NEW ORLEANS — The Pelicans were missing their top two scorers and the face of the franchise they had missed all season.

The Rockets lacked much more.

They lacked intensity, effort and discipline. They lacked composure and determination. They were missing the fight that marked both encouraging wins last week, replacing it all with one of their worst performances of the season.

The Rockets displayed so little defensive intensity that they turned the Pelicans who played into suitable replacements for Brandon Ingram, CJ McCollum and Zion Williamson who were watching from the end of the bench.

The Pels played with so much more effort that they took a 30-point lead and cruised through the fourth quarter to a 130-105 game at the Smoothie King Center on Sunday, tying the most points than even the Pelicans. relatively complete had marked the whole season. .

Pelicans center Jonas Valanciunas looked like a bearded school bully preying on little kids, needing just 27 minutes to score 32 points while forcing the Rockets to send in a double-team assist and opening the way for pelicans around him to choose between wide-opening shots.

Rockets coach Stephen Silas said the disparity in effort was “in part.” But pointed to the difference between the Pelicans’ oversized frontcourt and the smaller Rockets, especially with center Christian Wood in his first days back from his illness.

“Their height, we had to counter their height with an extra, an extra,” Silas said. “We didn’t have that extra tonight. C-Wood was coming back from not playing and doing nothing, with Al-P (Sengun) getting in trouble. Their size definitely hurt us.

That was enough for the Pelicans to lead 98-72 for three quarters without shooting particularly well. They had a lot of help.

The Rockets, who lead the NBA in turnovers with an average of 16.6 per game, committed 22 before the start of the fourth quarter, often snaking back defensively as the Pelicans scored 27 on the numerous gifts from the Rockets.

As the Pelicans, and especially Jaxson Hayes, put on a show, the Rockets looked like they were judging in a dunk contest.

“I don’t think our efforts have anything to do with our bottom lines,” Silas said. “It was a bad decision more than that. I would say their size, turnovers and fouls were the main points of the game.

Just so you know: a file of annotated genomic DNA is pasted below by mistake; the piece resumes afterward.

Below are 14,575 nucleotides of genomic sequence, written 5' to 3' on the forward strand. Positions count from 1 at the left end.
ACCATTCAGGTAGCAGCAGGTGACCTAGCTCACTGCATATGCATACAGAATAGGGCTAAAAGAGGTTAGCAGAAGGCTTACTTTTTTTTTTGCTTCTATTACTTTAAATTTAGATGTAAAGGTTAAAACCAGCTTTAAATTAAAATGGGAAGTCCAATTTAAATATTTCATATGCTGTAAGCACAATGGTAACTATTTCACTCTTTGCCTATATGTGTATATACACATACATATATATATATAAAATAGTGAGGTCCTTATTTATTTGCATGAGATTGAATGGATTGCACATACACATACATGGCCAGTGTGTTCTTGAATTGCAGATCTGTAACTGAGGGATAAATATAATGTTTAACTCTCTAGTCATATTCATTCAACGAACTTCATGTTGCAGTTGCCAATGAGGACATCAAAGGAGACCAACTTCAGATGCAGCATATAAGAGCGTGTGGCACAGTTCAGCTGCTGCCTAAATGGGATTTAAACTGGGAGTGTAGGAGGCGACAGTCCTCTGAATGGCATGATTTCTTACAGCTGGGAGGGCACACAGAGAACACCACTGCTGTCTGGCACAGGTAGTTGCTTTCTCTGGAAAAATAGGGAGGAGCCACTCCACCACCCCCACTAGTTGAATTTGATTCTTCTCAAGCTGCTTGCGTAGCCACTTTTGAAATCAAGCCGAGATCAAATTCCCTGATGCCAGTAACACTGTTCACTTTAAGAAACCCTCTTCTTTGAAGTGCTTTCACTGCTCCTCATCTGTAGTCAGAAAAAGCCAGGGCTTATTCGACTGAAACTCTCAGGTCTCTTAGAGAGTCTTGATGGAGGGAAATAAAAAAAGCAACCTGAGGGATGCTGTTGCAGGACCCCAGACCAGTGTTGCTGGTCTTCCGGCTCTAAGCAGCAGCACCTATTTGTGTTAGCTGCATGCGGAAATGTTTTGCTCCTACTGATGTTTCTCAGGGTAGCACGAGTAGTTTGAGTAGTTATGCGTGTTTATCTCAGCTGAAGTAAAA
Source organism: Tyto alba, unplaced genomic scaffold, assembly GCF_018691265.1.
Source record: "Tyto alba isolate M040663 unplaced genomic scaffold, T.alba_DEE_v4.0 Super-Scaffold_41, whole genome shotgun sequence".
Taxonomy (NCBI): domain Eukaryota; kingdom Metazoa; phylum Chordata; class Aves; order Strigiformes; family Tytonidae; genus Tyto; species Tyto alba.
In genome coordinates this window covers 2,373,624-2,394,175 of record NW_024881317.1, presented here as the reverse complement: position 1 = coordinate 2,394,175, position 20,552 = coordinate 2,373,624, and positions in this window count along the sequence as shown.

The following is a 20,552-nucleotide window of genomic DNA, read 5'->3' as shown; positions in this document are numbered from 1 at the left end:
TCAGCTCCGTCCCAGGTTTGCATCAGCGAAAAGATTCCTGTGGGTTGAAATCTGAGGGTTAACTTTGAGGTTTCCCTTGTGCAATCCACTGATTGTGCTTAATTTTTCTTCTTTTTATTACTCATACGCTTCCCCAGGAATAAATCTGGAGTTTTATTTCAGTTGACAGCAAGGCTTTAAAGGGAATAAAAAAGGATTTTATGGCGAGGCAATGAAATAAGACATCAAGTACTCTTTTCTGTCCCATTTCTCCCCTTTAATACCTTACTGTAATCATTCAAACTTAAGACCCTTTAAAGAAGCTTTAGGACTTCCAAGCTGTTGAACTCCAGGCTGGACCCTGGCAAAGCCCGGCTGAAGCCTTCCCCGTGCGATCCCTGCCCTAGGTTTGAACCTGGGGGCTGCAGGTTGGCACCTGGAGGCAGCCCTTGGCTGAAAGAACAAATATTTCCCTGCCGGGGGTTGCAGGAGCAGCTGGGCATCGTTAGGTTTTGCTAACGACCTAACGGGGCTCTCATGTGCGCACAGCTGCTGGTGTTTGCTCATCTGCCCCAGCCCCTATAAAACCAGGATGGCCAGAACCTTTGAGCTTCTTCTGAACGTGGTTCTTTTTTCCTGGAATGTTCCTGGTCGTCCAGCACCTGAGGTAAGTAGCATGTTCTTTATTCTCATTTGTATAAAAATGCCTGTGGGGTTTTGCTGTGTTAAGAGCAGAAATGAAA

Some of the 25 turnovers could have been attributed to playing without veteran guards Dennis Schröder and Eric Gordon, with Schröder ruled out during the day through illness and Gordon a late scratch after starting rosters were announced with knee tendonitis law. But many of the turnovers came from mired possessions, resulting in forced passes or sloppiness.

Gordon had pains in the morning shootout, but they flared up during warmups, leading to the decision to have him sit out.

Jalen Green scored 17 points in 27 minutes, missing a second straight fourth quarter with the bench cleared early. But his partner in the Rockets’ backcourt, Kevin Porter Jr., shot just 2 of 9, with five turnovers.

Even when the Rockets started the game relatively well, moving the ball hard, hitting the boards against one of the best rebounding teams in the NBA, they seemed laid back, almost relaxed. Once things got bad, the Rockets fell apart.

It started with the second unit on the ground and the Pelicans scored easily. The Rockets gave up a layup in the first second of the first quarter, Jose Alvarado beating them to the ground after a 3-point Sengun to beat the shot clock with 6.4 seconds left. They gave up almost everything the Pelicans wanted in the second quarter.

Sengun scored seven points in his first seven minutes, but the Pelicans repeatedly attacked him in the paint, scoring inside and fouls four times to force him to the bench.

When the Rockets sent their starters to the ground, they came back in front with Jae’Sean Tate scoring an offensive rebound. But as soon as he left, the Pelicans burned down the Rockets. They needed just five minutes to tear up a 23-5 run, with Valanciunas maneuvering where he wanted to go and Hayes flying over the edge.

When Hayes added another alley-oop slam to end the half, the Pelicans had a 69-55 lead, scoring 39 points in the second quarter when they made 16 of 25 shots.

When the Pelicans scored on their first five possessions of the second half, it was clear that nothing had changed and the rout was on.